The Inner Workings of the Creative Process

Modern art = I could do that + Yeah, but you didn’t - Craig Damrauer

Watching a marathon of House M.D. this week, one of my favourite tv shows, has inspired some thoughts about the creative process and how ideas are formulated. Dr. House is a diagnostician with a non existent bedside manner but a Sherlockian brilliance for solving patient cases that have stumped all other doctors. I find the show not only entertaining but also a fine example of the creative process and idea generation.

The first step of the creative process involves research. Research provides a foundation from which ideas and theories are formulated. This phase is most successful when any ideas, even the incredibly bizarre and far fetched ones, are given consideration. 

One example of this first step, is the way House and his team research the patients medical history, family background, and current symptoms. These findings are organized into lists on a white board from which the team generates any ideas and thoughts that come to mind. The theories and ideas that develop help guide the team to the next phase.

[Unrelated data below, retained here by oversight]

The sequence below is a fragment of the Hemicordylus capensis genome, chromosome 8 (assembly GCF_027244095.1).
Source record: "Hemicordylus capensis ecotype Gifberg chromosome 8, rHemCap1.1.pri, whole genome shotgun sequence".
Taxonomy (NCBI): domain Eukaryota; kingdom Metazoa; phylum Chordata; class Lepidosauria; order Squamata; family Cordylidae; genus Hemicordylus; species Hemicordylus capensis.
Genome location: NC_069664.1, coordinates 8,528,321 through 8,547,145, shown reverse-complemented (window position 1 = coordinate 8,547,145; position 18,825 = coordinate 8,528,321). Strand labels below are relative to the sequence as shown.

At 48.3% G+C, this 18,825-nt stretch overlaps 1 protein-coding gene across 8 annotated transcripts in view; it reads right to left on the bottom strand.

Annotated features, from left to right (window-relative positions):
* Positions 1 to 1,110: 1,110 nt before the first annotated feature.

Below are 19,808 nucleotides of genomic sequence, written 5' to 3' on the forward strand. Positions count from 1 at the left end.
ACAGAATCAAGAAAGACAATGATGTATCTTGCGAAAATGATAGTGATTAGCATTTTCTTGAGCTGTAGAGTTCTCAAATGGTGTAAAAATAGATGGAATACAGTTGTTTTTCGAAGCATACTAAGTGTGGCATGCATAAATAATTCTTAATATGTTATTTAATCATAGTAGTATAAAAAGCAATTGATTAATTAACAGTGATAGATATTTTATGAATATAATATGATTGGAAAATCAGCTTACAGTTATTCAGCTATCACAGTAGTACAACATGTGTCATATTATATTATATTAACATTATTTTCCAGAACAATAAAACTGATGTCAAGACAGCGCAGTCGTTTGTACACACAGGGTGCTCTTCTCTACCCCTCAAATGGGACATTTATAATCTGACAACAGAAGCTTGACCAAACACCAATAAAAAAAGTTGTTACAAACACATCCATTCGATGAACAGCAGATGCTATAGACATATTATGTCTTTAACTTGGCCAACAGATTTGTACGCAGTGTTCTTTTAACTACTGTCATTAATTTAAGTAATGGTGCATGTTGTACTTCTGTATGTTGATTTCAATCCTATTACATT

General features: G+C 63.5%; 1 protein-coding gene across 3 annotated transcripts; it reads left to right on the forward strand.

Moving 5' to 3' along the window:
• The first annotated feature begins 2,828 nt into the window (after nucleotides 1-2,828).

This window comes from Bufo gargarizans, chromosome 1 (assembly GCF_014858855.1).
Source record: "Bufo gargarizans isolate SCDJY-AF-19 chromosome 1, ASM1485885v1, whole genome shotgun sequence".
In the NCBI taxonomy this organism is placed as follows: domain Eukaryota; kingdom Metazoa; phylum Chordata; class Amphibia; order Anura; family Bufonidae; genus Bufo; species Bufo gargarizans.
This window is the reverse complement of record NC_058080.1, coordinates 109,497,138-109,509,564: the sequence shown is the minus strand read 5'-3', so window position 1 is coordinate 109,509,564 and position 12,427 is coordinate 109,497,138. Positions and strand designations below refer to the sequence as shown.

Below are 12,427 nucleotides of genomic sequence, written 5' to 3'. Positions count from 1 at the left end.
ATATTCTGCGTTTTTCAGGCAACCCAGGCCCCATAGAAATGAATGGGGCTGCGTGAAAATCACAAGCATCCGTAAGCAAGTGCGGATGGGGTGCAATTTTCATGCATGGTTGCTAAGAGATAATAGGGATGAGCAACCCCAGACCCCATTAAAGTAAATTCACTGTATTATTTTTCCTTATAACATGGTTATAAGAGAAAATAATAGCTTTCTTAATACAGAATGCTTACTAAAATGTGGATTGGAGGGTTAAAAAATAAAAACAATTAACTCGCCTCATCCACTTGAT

In the second phase of the creative process, ideas are tested, acted on, given visual form. This is a time for experimentation, to see what works and what doesn’t. Sometimes more is learned from what doesn’t work than what does. 

The third phase involves stepping away from the project all together. House likes to watch his favourite afternoon soap opera. I like to go for a run and visit my favourite thrift shops. During this time away the brain continues to mull over all that has been learned. Most often the “Aha! moment” occurs within this third phase. A seemingly insignificant event or unrelated conversation can trigger a sudden revelation. Previously overlooked connections are made. New ideas are formed. 

The fourth and final phase requires that we act on all that we have learned. We see the idea through. We may have an idea but if we fail to act to make it happen or to put in the work to give it visual form - it matters not. Having an idea and seeing it through takes courage!